Thursday, January 5, 2012

My Year: Final Post

As 2011 drew to a close, I contemplated finishing the task I had begun in those first two posts: reliving all the painful moments, describing the few happy times interspersed among the tough ones. But time ran out. On December 16, I had an emergency surgery to remove my right Fallopian tube after my ectopic pregnancy ruptured. Then I was able to spend a much-needed week in Georgia with my family, and by the time I got back, I didn't feel like dwelling on the sorrows of the past year anymore. I was ready to start anticipating the new one. So I'll end that series of posts here, with the words I posted on my facebook page on New Year's Eve. They express my feelings better than a whole series of posts about each individual event could:
Some friends from Ecuador told me about Ecuadorian New Year's Eve tradition. They make an effigy representing the year and fill it with firecrackers. If it's been an especially bad year, they make a show of beating it before setting it off. I'd like to blow 2011 sky high after giving it a few swift kicks. It's been all kinds of terrible, and I'm not the least bit sorry to see it go. But it wasn't without purpose.
Hopefully, 2012 will bring a return to OKC, a teaching job, and a healthy pregnancy. But even if it doesn't, I'll carry the jewels left behind in the ashes of 2011 with me: a greater assurance of God's faithfulness and provision (being miraculously selected--against stiff competition--for a grant for Ken's business that we wrote together, getting health insurance in the nick of time before an unexpected surgery after being denied coverage, raising thousands of dollars to build a church in India, Ken's being able to quit his miserable OSU job to work for CRISALIS full time, among many other examples); a stronger relationship with my precious husband, who has prayed with me and cried with me through two early miscarriages and an ectopic pregnancy; and a deeper commitment to my callings, writing and teaching (along with crystal clarity that I'm not meant to teach college, at least not now). 
Goodbye, 2011. I'm finally grateful for the gifts you brought, and just as grateful to see you explode.

Wednesday, December 14, 2011

My Year, Part 2: Strike One

On April 18, I sent this announcement to my family:

By April 28, I had to take it back. I'd been bleeding for days and the ultrasound showed nothing. I'd miscarried at 5.5 weeks.

Already sluggish because of pregnancy and the fallout from The Big Test, not to mention one of the coldest winters in years (never my best season), I had fallen behind in my Intro to Graduate Studies course. By the time this happened, there was no way to catch up. I was behind in grading for my two classes of freshman composition as well, barely keeping my head above water.

While Ken was supportive and sweet, he was sad too. His job doing DNA sampling at OSU was miserable, and it hurt him as much as it hurt me to have to tell his mother in India that we'd spoken too soon. We just didn't understand what was happening with us. Why had we moved to Stillwater in December if I was just going to flunk out of grad school? What was God's purpose in all this? Why?

Friday, October 14, 2011

My Year, Part 1: The Big Test

It's February. I am sitting at a computer desk between two male PhD students, a poet and a lit guy. The literature student is into anarchy and probably thinks the big shampoo corporations are evil. Both men emit an odor of clothes worn for three days, bodies unwashed in the same span, and stale cigarette smoke. The computer lab where we've assembled to take the five-hour first year PhD exam is muggy, and as I stare at my computer screen, arms cramped into uncomfortable acute angles because the chair isn't adjustable, I know that I will not pass this test. I am barely pregnant, or about to be, and I don't yet know what kind of year I'm about to face. I only know it hasn't started all that well. Ken and I have realized in a few short weeks that we'd rather commute to Stillwater than be stuck here (it's too late of course--we've sold our condo). The weather has been especially brutal, and I am not enjoying my teaching assistantship one bit. I've spent most of January and the first few weeks of February avoiding. Because that's what I do when I'm anxious. Anxious about grading my students' work. Anxious about this test. Anxious with indecision about school, career, life. Anxious. How many times has God brought Philippians 4:6 to my mind? How many times will I need to remember it this year? "Be anxious for nothing," as the NASB renders the verse, can be read in two opposite ways, and though I know it means not to be anxious about anything, I often become anxious "for nothing," for no good reason.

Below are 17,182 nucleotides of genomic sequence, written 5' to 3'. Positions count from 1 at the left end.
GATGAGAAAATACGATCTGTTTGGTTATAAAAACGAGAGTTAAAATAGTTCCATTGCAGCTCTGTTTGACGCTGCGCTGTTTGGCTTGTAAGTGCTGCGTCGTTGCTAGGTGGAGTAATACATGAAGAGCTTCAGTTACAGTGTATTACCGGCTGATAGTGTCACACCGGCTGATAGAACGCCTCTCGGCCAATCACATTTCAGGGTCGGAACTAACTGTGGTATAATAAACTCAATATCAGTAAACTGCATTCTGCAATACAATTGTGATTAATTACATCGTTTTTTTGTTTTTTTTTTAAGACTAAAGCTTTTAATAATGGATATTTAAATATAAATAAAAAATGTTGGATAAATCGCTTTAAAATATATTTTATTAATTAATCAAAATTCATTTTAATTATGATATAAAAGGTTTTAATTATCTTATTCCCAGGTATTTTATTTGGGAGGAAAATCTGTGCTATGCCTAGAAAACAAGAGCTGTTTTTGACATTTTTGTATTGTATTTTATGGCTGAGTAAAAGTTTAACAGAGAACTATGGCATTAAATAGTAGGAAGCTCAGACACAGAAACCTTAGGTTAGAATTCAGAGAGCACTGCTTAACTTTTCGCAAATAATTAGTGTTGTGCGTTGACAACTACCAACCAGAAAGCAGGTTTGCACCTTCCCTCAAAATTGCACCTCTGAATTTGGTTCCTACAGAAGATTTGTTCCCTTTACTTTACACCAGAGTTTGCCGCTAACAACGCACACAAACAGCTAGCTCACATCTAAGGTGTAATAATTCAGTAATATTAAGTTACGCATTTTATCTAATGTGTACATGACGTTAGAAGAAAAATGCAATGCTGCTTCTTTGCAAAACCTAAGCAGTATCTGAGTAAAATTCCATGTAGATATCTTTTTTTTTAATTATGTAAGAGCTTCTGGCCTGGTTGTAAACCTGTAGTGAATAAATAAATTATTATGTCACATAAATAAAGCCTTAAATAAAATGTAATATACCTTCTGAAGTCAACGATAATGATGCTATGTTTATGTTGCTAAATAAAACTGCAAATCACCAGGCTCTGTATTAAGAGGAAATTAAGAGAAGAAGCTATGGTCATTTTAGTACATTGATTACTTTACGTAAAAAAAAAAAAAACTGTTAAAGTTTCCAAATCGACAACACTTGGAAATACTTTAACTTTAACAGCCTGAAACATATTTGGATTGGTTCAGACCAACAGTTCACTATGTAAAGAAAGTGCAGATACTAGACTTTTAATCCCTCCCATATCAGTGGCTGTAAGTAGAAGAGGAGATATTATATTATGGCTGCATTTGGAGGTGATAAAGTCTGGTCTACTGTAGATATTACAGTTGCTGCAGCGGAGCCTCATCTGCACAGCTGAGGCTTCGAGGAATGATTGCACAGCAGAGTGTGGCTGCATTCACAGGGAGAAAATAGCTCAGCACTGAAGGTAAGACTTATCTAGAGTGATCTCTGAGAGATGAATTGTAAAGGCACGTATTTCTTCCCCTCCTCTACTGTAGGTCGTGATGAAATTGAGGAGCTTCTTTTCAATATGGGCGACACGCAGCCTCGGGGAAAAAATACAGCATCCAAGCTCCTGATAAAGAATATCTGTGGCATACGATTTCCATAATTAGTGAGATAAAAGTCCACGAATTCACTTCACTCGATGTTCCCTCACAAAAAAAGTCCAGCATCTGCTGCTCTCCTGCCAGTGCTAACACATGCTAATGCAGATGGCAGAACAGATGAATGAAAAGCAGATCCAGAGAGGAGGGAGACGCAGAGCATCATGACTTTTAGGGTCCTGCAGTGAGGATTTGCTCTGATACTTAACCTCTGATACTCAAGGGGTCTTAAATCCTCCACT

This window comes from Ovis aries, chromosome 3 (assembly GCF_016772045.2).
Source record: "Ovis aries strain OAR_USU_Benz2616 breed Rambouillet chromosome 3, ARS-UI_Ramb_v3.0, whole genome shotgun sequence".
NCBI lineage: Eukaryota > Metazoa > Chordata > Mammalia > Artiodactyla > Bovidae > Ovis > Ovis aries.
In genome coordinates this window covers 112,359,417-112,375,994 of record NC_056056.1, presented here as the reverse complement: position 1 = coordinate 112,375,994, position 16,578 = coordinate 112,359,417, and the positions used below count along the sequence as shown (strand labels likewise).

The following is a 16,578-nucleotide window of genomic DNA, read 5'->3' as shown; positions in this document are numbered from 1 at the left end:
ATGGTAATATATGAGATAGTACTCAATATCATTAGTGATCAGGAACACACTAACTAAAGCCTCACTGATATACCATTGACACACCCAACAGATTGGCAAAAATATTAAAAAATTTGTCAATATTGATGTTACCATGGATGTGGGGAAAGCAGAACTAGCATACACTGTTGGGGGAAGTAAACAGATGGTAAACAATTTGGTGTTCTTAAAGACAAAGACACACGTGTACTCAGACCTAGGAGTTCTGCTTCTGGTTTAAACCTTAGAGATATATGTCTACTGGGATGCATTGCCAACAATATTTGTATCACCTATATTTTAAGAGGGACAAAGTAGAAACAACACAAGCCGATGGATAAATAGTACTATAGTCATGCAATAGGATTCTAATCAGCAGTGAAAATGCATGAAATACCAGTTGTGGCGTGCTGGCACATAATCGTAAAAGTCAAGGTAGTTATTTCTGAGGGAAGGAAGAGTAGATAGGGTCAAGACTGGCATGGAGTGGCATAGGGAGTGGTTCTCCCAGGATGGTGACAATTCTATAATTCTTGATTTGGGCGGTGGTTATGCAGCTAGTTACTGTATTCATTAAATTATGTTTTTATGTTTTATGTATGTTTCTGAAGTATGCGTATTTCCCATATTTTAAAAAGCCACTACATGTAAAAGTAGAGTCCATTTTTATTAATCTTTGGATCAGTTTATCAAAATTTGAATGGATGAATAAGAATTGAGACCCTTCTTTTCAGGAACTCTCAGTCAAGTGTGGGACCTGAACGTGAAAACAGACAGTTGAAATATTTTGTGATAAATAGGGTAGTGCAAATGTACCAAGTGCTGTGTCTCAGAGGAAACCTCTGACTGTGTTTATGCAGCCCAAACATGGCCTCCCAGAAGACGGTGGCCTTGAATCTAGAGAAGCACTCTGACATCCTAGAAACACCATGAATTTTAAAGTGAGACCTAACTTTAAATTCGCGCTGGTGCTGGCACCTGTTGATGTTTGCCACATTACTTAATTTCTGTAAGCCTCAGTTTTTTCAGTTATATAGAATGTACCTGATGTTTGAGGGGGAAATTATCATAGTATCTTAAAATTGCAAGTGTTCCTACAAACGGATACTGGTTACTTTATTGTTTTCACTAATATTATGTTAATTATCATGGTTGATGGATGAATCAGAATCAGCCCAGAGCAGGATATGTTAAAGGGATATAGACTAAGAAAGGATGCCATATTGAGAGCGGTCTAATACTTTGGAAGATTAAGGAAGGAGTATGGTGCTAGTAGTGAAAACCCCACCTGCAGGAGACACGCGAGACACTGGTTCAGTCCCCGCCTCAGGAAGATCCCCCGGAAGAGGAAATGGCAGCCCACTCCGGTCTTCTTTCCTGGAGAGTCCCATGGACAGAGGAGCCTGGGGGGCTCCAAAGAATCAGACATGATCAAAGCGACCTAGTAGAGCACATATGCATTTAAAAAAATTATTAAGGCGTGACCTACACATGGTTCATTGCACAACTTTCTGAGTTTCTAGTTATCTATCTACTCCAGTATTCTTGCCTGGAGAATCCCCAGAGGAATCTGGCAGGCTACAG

In the weeks before this exam, I've spent about three days studying, if all the little snatches are added together. My peers have been fretting over this thing for months--memorizing poems, boning up on theory, but I am paralyzed by anxiety, and I procrastinate. I play word games on the computer, become fascinated by economics and Scientology ( provides hours of horrifying reading.) In short, I don't prepare, and I don't know why.

I end up finishing only two of the three questions in five hours. After a few weeks, I receive a letter in the mail informing me that my exam has been thrown out since I did not answer all three questions. Turns out, five other people are in the same boat. I find out later that there is a huge controversy. Several of my peers have written two superb (in their opinion) essays, and it is only necessary to pass two to be accepted into the program. The problem? None of our essays are even graded. The faculty has determined that there is some sort of conspiracy to only answer two questions, and they take the unprecedented step of having us all retake the exam.

When I get the letter, I have already decided not to teach in the fall. I am now several weeks pregnant, and my extremely emotional and exhausted self is behind in a class (Intro to Grad Studies) for the first time in my life. I will not catch up, and my teacher will not grant me an incomplete. Before the semester is complete I am sure that my graduate school career is over.

My Year

Ever wish you could start a year over knowing what you know now? It's not that I want to go back and correct a lifetime of mistakes--for better or worse, they've made me who I am. But this year is one that could use a fresh start, a fresh perspective, a rewrite. I know that God is building something in me that might not get built without the stretching and stress of this year, and I am painfully aware that some friends have suffered during this same time beyond my capacity to understand. But it's been a tough one.

I haven't blogged in a long time, so I realize that the audience for these stories is extremely small. But for the first time, I'm getting it down in writing, and that seems important somehow. In the next few posts, I'll be sharing several chapters of my 2011 with you.

Friday, September 23, 2011

A New Beginning